#3 Rabbi Shapiro

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Posted 29 August 2011 - 07:44 PM

I have a question about the infinity argument. You wrote, "the past cannot be an infinite amount of time because the past is over, and an infinite amount of time can never be over." I understand that an infinite amount of time can never be over, but why can't you reach points along the infinite path? If the yellow brick road never started and never ends, and I decide to start placing mile markers, I'll eventually reach mile marker 50 even though it extends infinitely in the past and into the future. Why can't someone argue that the reason we reached the point we are now b/c someone decided to start counting? Why does time hypothetically being infinite prevent the progression of time?

That road represents the progression of time. Think of it as stretching out as time goes on - let's say one foot per second of time. Now I ask you: That road at any given point, the road that was constructed one foot at a time, between the beginning of the road and any given point you choose - is there an infinite distance or a finite distance? There cannot be an infinite distance because you would never have enough time to build, foot by foot, an infinitely long road, since you'd need an infinite amount of time for that and you will never get that amount of time no matter how long you wait.

Your mistake is that you are assuming that the road pops into existence all at once - an infinitely long road. But it doesn't. Time happens one moment after the next. That road is built one segment at a time. And so, there will never have been enough time to have already built that road an infinite length.

#4 AYidOnTheWayUp

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Posted 09 December 2012 - 04:59 PM

I have seen brought down that the Torah is infinite, is the Torah infinite and if so how can the medrash say it say it was "created" 2000 years before the world was created? Furthermore what is the meaning of "2000 years" before creation if there was no time at that point?



#5 taon

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Posted 17 December 2012 - 12:43 PM

Another question, it says elsewhere that Torah was created 974 generations before the world. How could both be true? I heard that Hilchos Gedolos says the two amounts are the same (which would make a generation about two years, i don't know how that works). According to that, the answer to your question is the same as why 974 doros. Namely, because the Torah should have been given after 1000 generations, but Hashem saw we couldn't last that long without it, so He gave it to us after 26 generations. So the other 974 were removed and either somehow counted from before creation, or it was  as if they were counted from before creation.



#6 yuiop

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Posted 17 March 2013 - 08:04 PM

Take a six-inch stick and divide it in half. You now have two sticks made of three inches each. Now divide those halves in half. Keep dividing them over and over again. How many pieces can you divide them into?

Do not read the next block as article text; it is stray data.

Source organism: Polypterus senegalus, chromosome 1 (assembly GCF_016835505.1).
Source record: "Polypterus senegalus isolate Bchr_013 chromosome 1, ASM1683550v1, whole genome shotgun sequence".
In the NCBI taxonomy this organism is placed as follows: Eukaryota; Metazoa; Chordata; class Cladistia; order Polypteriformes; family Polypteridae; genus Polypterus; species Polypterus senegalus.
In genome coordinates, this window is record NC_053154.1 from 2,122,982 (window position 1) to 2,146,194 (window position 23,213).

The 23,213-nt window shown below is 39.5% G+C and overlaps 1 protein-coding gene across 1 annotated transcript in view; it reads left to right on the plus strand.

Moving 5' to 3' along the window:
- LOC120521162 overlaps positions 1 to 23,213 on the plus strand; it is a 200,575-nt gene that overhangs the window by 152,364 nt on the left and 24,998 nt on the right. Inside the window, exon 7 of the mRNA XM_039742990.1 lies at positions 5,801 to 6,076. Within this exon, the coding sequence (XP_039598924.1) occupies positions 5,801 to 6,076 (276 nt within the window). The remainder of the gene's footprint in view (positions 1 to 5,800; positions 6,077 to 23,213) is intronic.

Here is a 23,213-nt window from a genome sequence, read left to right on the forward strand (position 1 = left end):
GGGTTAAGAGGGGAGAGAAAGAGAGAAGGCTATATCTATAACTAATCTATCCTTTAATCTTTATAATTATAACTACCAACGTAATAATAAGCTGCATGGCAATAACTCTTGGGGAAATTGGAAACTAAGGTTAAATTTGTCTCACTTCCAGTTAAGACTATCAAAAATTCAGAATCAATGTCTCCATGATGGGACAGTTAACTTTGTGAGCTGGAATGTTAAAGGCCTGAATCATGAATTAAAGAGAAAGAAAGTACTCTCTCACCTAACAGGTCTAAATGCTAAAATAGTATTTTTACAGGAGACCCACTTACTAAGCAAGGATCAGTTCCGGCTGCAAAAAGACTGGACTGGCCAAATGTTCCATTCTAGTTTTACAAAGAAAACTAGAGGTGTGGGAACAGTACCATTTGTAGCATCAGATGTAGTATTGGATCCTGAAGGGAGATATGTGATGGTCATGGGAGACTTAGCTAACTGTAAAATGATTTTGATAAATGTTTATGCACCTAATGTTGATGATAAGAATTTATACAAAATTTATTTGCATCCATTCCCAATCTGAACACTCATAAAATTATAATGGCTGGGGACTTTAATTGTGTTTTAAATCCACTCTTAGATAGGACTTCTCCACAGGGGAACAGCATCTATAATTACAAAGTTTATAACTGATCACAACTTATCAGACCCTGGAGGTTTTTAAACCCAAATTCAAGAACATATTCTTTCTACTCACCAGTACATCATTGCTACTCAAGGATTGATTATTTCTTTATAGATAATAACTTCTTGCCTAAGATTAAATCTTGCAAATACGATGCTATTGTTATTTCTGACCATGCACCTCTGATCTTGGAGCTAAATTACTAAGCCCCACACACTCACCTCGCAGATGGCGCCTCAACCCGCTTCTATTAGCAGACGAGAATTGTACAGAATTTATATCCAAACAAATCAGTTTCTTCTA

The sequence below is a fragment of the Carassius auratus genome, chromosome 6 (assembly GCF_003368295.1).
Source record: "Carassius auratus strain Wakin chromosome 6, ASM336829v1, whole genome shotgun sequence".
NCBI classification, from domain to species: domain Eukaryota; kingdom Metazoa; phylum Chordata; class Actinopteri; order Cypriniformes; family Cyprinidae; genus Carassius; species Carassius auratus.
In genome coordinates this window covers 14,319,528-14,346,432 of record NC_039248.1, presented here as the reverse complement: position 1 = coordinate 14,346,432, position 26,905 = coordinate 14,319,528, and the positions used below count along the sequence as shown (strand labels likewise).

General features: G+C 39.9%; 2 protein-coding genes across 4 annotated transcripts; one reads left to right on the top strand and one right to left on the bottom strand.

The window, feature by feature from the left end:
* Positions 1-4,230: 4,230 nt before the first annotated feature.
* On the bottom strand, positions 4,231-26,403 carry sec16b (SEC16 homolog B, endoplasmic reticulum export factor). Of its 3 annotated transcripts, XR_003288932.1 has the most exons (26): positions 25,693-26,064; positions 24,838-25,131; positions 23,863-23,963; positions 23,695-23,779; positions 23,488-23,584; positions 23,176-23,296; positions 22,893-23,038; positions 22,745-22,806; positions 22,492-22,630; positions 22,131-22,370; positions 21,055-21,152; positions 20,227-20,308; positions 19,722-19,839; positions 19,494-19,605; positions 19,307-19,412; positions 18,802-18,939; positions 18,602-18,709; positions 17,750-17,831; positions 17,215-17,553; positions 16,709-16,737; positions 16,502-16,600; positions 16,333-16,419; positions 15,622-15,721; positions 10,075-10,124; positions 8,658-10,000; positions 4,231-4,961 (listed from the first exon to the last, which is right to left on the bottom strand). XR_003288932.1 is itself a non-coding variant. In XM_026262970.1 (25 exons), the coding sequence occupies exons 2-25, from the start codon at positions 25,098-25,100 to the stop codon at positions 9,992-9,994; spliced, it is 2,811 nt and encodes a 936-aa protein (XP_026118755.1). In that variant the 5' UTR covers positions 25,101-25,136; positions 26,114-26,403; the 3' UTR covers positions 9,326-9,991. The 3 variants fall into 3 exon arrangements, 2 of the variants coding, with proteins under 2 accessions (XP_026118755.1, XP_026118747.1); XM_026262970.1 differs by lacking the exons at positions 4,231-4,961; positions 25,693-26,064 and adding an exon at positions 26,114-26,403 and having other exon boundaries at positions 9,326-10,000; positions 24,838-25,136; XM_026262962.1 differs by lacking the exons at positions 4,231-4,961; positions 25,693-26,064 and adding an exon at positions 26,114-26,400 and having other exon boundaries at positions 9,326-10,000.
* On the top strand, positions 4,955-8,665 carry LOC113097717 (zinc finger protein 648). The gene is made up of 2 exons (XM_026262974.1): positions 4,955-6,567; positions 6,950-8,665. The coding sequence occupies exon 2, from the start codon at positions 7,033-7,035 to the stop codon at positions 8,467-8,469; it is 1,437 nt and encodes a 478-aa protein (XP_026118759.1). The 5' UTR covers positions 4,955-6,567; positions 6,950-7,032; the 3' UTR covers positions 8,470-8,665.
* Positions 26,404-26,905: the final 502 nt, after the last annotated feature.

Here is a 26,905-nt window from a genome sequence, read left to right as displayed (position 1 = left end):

Infinity, right?

You can't split it smaller than the indiviudal atoms, the quantity of which is finite.  (and a *different* finite number than that of the football field)



#7 Rabbi Shapiro

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Posted 17 March 2013 - 08:33 PM

For the record, you can, but this is totally irrelevant. The fact that you can't split them is only because we don't know a way to do it - not because the size of an atom is too small to split.

 

Put it this way - if you like, don't "split" the atom into two parts - on paper, just divide  the length of the diameter of the atom by two. Same idea.



#8 Hillel

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Posted 15 July 2013 - 06:58 AM

I understood that the Rambam in the Moreh does not believe one can prove that the world is not infitely old and that we know about the world having a beginning based on the Torah.  Is that a mistake?  If not, then how does the Rambam deal with this logical argument regarding infinity?



#9 Rabbi Shapiro

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Posted 04 August 2013 - 02:38 PM

I understood that the Rambam in the Moreh does not believe one can prove that the world is not infitely old and that we know about the world having a beginning based on the Torah.  Is that a mistake?  If not, then how does the Rambam deal with this logical argument regarding infinity?

It's not a contradiction. In fact, the Rambam himself uses the above argument to prove a first cause. 

 

The Rambam's issue with the infinity of the universe is not that we cannot prove that the universe has no cause. Rather, we cannot prove that there was ever a situation where the world did not exist. In other words, Hashem created the world such that it is now 5773 years old. Hashem could have certainly created the world "earlier" or "later" than that, such that the world would today be much older or less old than 5773 years.

 

Now let's assume there was never a point "before" Hashem created the world. Let's assume that there was never a "pause" before Hashem decided to create the world. Meaning, the world always existed together with Hashem. 

 

Now how old would the world be?

 

That's the Rambam's problem. The reason this problem exists is because since Hashem created time with the world,there really enver was any "before" the world. Still, the world is only 5733 years old and not much older. So time started 5733 years ago. Could Hashem have made the world so that today the world would be 5755 years old? Certainly. And had He done that, time would have been created 5755 years ago, not 5733 years ago.

 

But what does that mean? If there was no time before the world was created, how can we say that time could have been created "earlier" than it actually was?

 

We will never be able to comprehend this because, as I mentioned above, our minds cannot comprehend existence without time, since we have never experienced it.

 

So we cannot prove logically that the world is any younger than Hashem Himself.

 

But even if that were so, the world would still need a Cause to create it.